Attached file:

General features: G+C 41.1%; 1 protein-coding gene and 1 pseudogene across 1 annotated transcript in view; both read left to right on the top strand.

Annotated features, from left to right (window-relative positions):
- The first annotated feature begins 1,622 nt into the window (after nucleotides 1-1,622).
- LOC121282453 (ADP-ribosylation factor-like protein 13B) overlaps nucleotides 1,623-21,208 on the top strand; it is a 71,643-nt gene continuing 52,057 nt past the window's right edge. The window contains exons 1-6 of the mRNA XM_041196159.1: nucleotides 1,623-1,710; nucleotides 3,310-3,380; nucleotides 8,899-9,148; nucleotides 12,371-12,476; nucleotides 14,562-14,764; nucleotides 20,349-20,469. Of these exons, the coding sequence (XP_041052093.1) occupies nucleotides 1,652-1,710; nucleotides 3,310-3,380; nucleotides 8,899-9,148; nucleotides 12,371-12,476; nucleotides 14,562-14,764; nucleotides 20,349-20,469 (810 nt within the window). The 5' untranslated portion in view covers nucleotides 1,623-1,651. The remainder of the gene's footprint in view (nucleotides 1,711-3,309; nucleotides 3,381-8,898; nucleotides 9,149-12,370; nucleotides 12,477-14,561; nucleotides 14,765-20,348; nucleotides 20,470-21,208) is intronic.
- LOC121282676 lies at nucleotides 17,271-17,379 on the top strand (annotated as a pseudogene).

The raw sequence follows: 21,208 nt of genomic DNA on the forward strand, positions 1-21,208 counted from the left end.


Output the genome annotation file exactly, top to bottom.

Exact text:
General features: G+C 41.1%; 1 protein-coding gene and 1 pseudogene across 1 annotated transcript in view; both read left to right on the top strand.

Annotated features, from left to right (window-relative positions):
- The first annotated feature begins 1,622 nt into the window (after nucleotides 1-1,622).
- LOC121282453 (ADP-ribosylation factor-like protein 13B) overlaps nucleotides 1,623-21,208 on the top strand; it is a 71,643-nt gene continuing 52,057 nt past the window's right edge. The window contains exons 1-6 of the mRNA XM_041196159.1: nucleotides 1,623-1,710; nucleotides 3,310-3,380; nucleotides 8,899-9,148; nucleotides 12,371-12,476; nucleotides 14,562-14,764; nucleotides 20,349-20,469. Of these exons, the coding sequence (XP_041052093.1) occupies nucleotides 1,652-1,710; nucleotides 3,310-3,380; nucleotides 8,899-9,148; nucleotides 12,371-12,476; nucleotides 14,562-14,764; nucleotides 20,349-20,469 (810 nt within the window). The 5' untranslated portion in view covers nucleotides 1,623-1,651. The remainder of the gene's footprint in view (nucleotides 1,711-3,309; nucleotides 3,381-8,898; nucleotides 9,149-12,370; nucleotides 12,477-14,561; nucleotides 14,765-20,348; nucleotides 20,470-21,208) is intronic.
- LOC121282676 lies at nucleotides 17,271-17,379 on the top strand (annotated as a pseudogene).

The raw sequence follows: 21,208 nt of genomic DNA on the forward strand, positions 1-21,208 counted from the left end.